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The Republican National Convention is in 4 days in Cleveland.

The Democratic National Convention is in 11 days in Philadelphia.

NASA has released the first picture of Jupiter taken since the Juno spacecraft went into orbit around the planet on July 4.

The picture was taken on July 10. Juno was 2.7 million miles from Jupiter at the time. The color image shows some of the atmospheric features of the planet, including the giant red spot. You can also see three of Jupiter's moons in the picture: Io, Europa and Ganymede.

The Senate is set to approve a bill intended to change the way police and health care workers treat people struggling with opioid addictions.

My husband and I once took great pleasure in preparing meals from scratch. We made pizza dough and sauce. We baked bread. We churned ice cream.

Then we became parents.

Now there are some weeks when pre-chopped veggies and a rotisserie chicken are the only things between us and five nights of Chipotle.

Parents are busy. For some of us, figuring out how to get dinner on the table is a daily struggle. So I reached out to food experts, parents and nutritionists for help. Here is some of their (and my) best advice for making weeknight meals happen.

"O Canada," the national anthem of our neighbors up north, comes in two official versions — English and French. They share a melody, but differ in meaning.

Let the record show: neither version of those lyrics contains the phrase "all lives matter."

But at the 2016 All-Star Game, the song got an unexpected edit.

At Petco Park in San Diego, one member of the Canadian singing group The Tenors — by himself, according to the other members of the group — revised the anthem.

School's out, and a lot of parents are getting through the long summer days with extra helpings of digital devices.

How should we feel about that?

Police in Baton Rouge say they have arrested three people who stole guns with the goal of killing police officers. They are still looking for a fourth suspect in the alleged plot, NPR's Greg Allen reports.

"Police say the thefts were at a Baton Rouge pawn shop early Saturday morning," Greg says. "One person was arrested at the scene. Since then, two others have been arrested and six of the eight stolen handguns have been recovered. Police are still looking for one other man."

A 13-year-old boy is among those arrested, Greg says.

Copyright 2016 NPR. To see more, visit http://www.npr.org/.

After an international tribunal invalidated Beijing's claims to the South China Sea, Chinese authorities have declared in no uncertain terms that they will be ignoring the ruling.

The Philippines brought the case to the Permanent Court of Arbitration in The Hague, objecting to China's claims to maritime rights in the disputed waters. The tribunal agreed that China had no legal authority to claim the waters and was infringing on the sovereign rights of the Philippines.

Donald Trump is firing back at Supreme Court Justice Ruth Bader Ginsburg after she disparaged him in several media interviews. He tweeted late Tuesday that she "has embarrassed all" with her "very dumb political statements" about the candidate. Trump ended his tweet with "Her mind is shot - resign!":

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In 'Music Of Trees,' A Symphony In The Key Of Cedar

Oct 1, 2012
Originally published on October 1, 2012 7:38 pm

There's a symphony of sound playing this month at the Washington Park Arboretum in Seattle. Composer and sound artist Abby Aresty recorded the natural sounds of the park over the course of a year — including a gurgling pond, a bicycle rolling by on a gravel path, bird song — and then mixed the recordings into seven compositions.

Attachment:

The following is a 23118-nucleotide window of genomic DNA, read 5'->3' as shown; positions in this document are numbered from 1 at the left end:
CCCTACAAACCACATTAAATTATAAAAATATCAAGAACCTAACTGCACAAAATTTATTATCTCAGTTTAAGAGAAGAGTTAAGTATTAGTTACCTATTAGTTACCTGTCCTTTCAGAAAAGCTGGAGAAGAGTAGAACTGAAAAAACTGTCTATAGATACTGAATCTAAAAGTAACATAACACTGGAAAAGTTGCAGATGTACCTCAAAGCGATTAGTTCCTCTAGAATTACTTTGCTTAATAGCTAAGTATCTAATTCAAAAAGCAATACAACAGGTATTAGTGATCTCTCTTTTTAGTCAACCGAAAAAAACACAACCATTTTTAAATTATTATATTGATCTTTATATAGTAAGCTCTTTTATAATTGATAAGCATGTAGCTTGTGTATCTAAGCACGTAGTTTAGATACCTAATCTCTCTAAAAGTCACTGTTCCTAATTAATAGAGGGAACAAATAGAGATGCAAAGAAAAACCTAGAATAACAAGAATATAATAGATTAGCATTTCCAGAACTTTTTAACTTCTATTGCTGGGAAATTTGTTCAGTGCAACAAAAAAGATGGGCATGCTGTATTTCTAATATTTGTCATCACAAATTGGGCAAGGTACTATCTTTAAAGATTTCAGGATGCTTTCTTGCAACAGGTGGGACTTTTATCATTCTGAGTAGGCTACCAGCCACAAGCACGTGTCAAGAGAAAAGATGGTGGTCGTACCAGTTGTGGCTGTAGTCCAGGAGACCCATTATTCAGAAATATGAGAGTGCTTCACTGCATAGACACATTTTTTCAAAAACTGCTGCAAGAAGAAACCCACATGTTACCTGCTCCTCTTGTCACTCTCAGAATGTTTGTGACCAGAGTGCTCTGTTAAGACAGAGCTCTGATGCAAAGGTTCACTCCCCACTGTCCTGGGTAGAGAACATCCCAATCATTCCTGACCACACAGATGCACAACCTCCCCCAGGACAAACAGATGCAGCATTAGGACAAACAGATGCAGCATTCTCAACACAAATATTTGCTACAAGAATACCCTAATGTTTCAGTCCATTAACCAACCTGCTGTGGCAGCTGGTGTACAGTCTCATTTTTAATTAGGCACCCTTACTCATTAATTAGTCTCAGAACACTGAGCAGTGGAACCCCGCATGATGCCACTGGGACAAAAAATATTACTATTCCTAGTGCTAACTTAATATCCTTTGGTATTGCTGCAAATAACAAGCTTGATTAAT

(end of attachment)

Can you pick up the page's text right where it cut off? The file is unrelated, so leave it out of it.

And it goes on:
The pieces are played through speakers that have been installed at seven sites around the arboretum. The project is called Paths II: The Music Of Trees.

When she was recording for a piece called "Vine-Covered Cedar," the sound of a lawn mower in the distance went from an annoyance to an integral part of the scene, Aresty tells All Things Considered host Melissa Block.

"I really wanted to record some of the softer sounds, but as I stayed there and listened, the lawn mower began to move away, and it started pouring down rain," she says. "And then a chorus of birds began chirping, and it was this really amazingly musical moment."

Aresty says it's up to each visitor to decide how to listen to the compositions, which play from speakers temporarily installed in the trees and shrubs. In "Vine-Covered Cedar," she recommends listening twice — up close and then a bit farther away.

"The lawn mower part of the piece, I think, works really well at a distance," she says. "When it gets a little bit softer, you start to hear individual rain drops, which I've transformed into these pitched melodies."

Like the lawn mower that initially covered up other sounds, Aresty says interfering noises like a car driving by are an important part of the experience.

"The piece really does transform based on the ambient sounds," she says."[I wanted] to create this bridge between these man-made sounds and these natural sounds. So if a plane flies overhead, it becomes part of the piece — and you may miss part of what I brought to the space, but it's really this dialogue I'm interested in."

Aresty says she hopes her installation will inspire visitors to the arboretum to stop, slow down and listen for a change.

"I feel like so often when we go to the arboretum, we don't really have the time or take the time to stop and listen to some of the softer sounds," she says. "Even the act of bringing a piece — or a series of pieces — like this to the space, I hope, will encourage people to listen a little bit more carefully, even once the pieces are gone."

Copyright 2012 National Public Radio. To see more, visit http://www.npr.org/.